Author Topic: What concerts are you looking forward to? (Part II)  (Read 707331 times)

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Offline ultralinear

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Re: What concerts are you looking forward to? (Part II)
« Reply #6200 on: November 29, 2021, 02:34:59 PM »
What a shame. (Especially to hear an unfamiliar composer live, too.) I may seek out the broadcast, so thanks for mentioning.

Yes, this would have been my first opportunity to hear the Symphony in concert.  I could not count the number of works which have been opened up to me by hearing them performed live by a gifted interpreter such as Oramo.

Sorry I missed reading your posting 'til now; however, even sorrier for you not being able to attend the concert!  Is the strike still on?

It's not a continuous strike but a series of planned stoppages, and just unfortunate that the first one coincided with the concert (and was confirmed only the day before).  In theory I have no other bookings that would be affected by further actions.  However this week I do have another problem.  On Friday I should be hearing this:

Jessie Montgomery Starburst
Vaughan Williams Tallis Fantasia
Dobrinka Tabakova Cello Concerto (London premiere)
Falla Ritual Fire Dance from El Amor brujo
Dobrinka Tabakova Earth Suite for orchestra (Tectonic, Pacific and Timber & Steel) (World premiere of compilation)

BBC Concert Orchestra
Bramwell Tovey conductor
Laura van der Heijden cello

Looking forward particularly to the new pieces from Tabakova (who will surely be there in person.)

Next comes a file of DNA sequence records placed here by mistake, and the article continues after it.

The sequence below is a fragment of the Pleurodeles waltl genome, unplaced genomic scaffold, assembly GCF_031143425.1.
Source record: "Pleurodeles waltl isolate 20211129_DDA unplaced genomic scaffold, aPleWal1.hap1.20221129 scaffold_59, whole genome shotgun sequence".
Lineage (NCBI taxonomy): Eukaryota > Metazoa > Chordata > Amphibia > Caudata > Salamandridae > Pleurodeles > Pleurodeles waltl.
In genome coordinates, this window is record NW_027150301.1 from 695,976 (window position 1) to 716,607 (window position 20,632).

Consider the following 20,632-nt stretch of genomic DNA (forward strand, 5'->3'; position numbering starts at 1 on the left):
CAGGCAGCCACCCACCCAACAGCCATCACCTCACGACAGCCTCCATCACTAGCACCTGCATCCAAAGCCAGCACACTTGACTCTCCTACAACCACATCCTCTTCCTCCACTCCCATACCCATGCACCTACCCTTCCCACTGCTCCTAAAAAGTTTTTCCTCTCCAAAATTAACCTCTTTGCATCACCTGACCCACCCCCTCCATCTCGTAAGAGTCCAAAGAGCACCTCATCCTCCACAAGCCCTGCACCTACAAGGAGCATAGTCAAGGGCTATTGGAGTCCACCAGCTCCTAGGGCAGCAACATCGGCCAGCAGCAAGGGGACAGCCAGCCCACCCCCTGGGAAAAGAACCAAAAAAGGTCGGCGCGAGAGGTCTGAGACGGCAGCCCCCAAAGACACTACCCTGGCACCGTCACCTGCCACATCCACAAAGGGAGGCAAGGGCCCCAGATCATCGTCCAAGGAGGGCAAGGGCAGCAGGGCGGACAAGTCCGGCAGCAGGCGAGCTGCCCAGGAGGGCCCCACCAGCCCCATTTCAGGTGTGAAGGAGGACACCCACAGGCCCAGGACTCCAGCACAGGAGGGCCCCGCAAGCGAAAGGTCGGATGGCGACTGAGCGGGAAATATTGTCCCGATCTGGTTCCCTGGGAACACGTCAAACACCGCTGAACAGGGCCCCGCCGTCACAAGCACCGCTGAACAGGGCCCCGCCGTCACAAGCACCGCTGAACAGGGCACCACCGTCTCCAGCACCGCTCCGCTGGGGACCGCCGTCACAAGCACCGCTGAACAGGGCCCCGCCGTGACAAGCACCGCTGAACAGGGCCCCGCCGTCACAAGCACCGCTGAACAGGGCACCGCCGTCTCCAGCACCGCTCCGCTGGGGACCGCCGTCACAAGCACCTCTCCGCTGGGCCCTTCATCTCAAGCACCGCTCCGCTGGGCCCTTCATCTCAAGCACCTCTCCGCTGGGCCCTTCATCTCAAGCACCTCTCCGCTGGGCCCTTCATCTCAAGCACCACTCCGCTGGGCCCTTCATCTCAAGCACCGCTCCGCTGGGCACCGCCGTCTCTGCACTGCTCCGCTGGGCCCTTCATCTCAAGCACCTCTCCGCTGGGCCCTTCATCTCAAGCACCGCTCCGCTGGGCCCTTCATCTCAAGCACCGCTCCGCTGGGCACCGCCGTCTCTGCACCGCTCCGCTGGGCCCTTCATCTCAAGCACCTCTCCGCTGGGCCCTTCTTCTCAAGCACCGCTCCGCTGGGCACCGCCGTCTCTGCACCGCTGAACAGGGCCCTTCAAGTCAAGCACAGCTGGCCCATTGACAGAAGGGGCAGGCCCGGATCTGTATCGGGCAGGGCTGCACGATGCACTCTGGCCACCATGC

The hall where this takes place participates in the Government's "Test and Trace" programme, under which every visitor has their details stored in a massive database.  Anybody who tests positive for Covid is then checked against this database, and anybody else who may have been in the vicinity of that person at any point is identified as a "contact".  They do not have to be have been in the same hall at the same time.  Anybody who was recorded as visiting any part of this multi-venue centre on the same day would count as a contact.  Under the new rules introduced this week, any so-called "contact" of a person who tests positive for the new Omicron variant has to quarantine for 10 days regardless of their own state of health or vaccination status.

Given that there have already been recorded Omicron cases just across the river, and that thousands of people pass through this centre daily, the chances of being caught by this are not negligible.  In which case, I would then not be able to go to this on the following Wednesday:

Shostakovich Violin Concerto No.1
Brett Dean Notturno inquieto (Rivisitato) (World premiere of new version)
Rachmaninov Symphony No.3

London Philharmonic Orchestra
Vladimir Jurowski conductor
Leonidas Kavakos violin

My partner, who would accompany me to that one, is a big Jurowski fan and would not forgive me if I did anything to jeopardise that.  So for the second week running I am going to have to pass. :(